Advent 4 2 Samuel 7:1-11, 16; Luke 1:26-38
The Advent gifts ‘gifts God can’t wait to give’ just keep coming. We have had the lit candle – a sign of the light of hope in the darkness; the Word of God, which brings comfort; and the water – to remind us of John the Baptist and the promise of new life. This week’s final gift is…a child (photo of a baby), which reminds us that God decides how he will come into this world.
The idea that a child can be God’s gift to us is certainly not earth-shattering. I had a friend who used to joke ‘children are a gift from God – don’t tell him where you live!’. But Advent tells us that God does not just give us the gift of a child – but that the child who comes is God’s gift of himself.
We know this – it is why we sing ‘O come to us, abide with us, our Lord, Immanuel – God with us’.
But you might wonder about the relevance of the reading from the second book of Samuel, where David wants to construct a home for God. Through the prophet Nathan God makes it clear that he, God, will decide how and when he will be present with David. God reminds David of all that he has done for him – bring with him al his life as he lifted from obscurity and caring for sheep to be the most renowned king of Israel. Instead of David making a home for God, God promises to make a house for David – a family line which will stretch through the generations, all the way to Joseph and therefore to Jesus.
God does not need David to build him a house – God will decide how he will be present with God’s people. And when the time is right, God will not come to dwell in a house at all, but in the most unexpected way possible.
The gospel reading from Luke takes us to the very start of God’s plan to dwell with us – which we know as our Christmas story.
The angel Gabriel appears to Mary & tells her she will have the child who is to be the sign of God with us – the Immanuel – the incarnate son of God. God chooses Mary – God chooses birth – God chooses to be truly human. Mary agrees – and The Word is made flesh.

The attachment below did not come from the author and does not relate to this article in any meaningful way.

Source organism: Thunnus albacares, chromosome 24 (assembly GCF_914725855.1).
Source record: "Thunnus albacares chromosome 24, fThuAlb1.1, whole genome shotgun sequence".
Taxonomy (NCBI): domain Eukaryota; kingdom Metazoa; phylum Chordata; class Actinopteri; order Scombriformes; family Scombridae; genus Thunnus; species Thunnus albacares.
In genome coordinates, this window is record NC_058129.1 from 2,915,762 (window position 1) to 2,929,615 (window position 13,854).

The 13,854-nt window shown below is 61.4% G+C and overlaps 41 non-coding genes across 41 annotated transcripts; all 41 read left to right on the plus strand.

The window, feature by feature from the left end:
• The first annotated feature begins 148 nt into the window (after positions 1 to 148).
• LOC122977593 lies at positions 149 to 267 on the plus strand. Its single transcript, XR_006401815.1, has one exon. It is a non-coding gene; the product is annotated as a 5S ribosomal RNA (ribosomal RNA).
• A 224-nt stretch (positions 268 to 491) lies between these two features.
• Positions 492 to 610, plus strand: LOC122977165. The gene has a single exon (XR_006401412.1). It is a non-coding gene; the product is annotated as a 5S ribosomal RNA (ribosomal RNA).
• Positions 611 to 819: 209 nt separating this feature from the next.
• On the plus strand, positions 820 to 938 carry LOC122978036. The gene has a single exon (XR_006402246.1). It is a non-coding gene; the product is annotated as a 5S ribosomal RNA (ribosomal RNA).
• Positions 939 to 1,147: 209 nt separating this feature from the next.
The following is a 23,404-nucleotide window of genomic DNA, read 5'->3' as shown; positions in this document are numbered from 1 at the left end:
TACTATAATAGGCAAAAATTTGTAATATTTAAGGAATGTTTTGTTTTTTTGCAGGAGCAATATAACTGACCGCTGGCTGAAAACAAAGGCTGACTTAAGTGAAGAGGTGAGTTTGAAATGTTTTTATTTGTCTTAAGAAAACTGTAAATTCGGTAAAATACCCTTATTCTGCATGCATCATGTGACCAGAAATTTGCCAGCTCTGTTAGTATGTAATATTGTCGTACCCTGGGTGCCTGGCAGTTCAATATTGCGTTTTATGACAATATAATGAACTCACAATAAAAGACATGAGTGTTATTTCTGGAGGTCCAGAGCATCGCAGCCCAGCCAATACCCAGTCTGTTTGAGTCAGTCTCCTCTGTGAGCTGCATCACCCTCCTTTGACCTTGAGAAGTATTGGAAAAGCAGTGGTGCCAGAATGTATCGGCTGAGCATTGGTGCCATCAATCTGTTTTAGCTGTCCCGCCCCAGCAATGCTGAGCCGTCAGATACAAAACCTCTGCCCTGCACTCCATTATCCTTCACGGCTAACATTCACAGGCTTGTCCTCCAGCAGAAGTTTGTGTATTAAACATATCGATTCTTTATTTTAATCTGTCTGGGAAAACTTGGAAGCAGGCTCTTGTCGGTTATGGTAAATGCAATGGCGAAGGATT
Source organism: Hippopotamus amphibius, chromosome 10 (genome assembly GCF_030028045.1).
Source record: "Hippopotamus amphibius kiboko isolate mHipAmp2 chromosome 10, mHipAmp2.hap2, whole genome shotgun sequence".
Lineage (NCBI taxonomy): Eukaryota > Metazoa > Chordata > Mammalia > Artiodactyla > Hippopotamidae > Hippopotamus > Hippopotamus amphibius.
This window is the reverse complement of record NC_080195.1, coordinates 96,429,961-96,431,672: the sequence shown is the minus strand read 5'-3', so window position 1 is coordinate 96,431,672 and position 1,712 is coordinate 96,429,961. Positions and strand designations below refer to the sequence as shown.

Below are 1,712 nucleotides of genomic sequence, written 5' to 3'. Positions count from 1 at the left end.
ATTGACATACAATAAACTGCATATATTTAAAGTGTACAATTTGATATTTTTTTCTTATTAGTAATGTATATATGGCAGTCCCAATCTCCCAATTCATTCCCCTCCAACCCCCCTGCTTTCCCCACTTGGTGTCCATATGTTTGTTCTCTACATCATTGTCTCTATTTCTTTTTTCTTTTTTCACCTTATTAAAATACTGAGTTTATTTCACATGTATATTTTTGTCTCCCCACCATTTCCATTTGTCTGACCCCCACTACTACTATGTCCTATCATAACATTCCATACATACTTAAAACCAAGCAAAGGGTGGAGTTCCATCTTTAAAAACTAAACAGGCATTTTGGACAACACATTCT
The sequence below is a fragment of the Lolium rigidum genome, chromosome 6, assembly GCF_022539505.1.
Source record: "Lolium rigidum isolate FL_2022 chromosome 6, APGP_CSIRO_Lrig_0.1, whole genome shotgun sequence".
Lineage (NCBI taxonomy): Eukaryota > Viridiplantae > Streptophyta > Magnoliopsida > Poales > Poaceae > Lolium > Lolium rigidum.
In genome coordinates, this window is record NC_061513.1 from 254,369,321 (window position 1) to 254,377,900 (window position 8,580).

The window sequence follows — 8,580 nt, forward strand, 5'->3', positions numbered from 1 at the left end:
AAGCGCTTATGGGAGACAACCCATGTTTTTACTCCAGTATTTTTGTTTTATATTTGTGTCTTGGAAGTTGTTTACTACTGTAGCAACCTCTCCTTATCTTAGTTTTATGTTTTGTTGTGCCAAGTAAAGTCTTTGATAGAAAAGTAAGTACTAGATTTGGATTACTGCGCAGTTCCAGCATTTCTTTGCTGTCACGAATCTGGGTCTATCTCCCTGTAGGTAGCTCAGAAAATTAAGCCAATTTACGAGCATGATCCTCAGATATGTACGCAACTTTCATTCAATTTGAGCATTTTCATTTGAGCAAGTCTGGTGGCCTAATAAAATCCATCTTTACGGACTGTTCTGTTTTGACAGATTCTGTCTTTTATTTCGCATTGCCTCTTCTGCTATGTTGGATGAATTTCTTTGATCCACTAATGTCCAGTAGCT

Depending on which gospel account you read, the angel also appears to Joseph to tell him not to be afraid to marry Mary as he had planned – and the couple who are chosen by God to be the parents of Jesus are all sorted out.
After that it might feel as if the plans go awry: first there is the Roman census which bring the couple & everyone else of David’s line to Bethlehem – just as the baby is due to be born. Then there is no room at the inn, and so the God of all creation is laid in a manger.
After the careful planning to be brought into the world, we might be tempted to think that God has let the planning slip rather – and allowed the birth to take place in less than ideal surroundings.
But when Luke tells us about the angels appearing to the shepherds there are songs of great rejoicing - good news to all the earth. Then the angels say a strange thing ‘this will be a sign to you. You will find the child wrapped us and lying in a manger’.
A sign to recognize Jesus? But the star and the angels take the shepherd to the place – surely there aren’t a huge number of babies born in Bethlehem that night , that the only way to recognize Jesus is that he is the one in the manger. So if the sign isn’t about identification of the right baby, of what is it a sign?
We immediately associate the word manger with our nativity scenes, with the account of Jesus’ birth. But of course a manger is the feeding trough for the common animals of Jesus’ time – the donkey, the cattle, the sheep and goats.
The sign which the angels refer to could be just this – that this Jesus who has come to dwell with us has come to be foodstuff, like straw in a manger – he has come to feed the world.
This is the child who will grow to feed the five thousand.
This is the child who will grow to offer his friends bread & wine and say ‘this is my body, broken for you’ ‘my blood, poured out for you’.
This is the child who will give up his life so that the whole world may know life in all its fullness.
Christ is born and is laid in a manger – as a sign that God is here to dwell with us and to feed and heal and change the world.
And so our Advent gift is of the baby who is truly God with us , for us, in us.
Thanks be to God. Amen.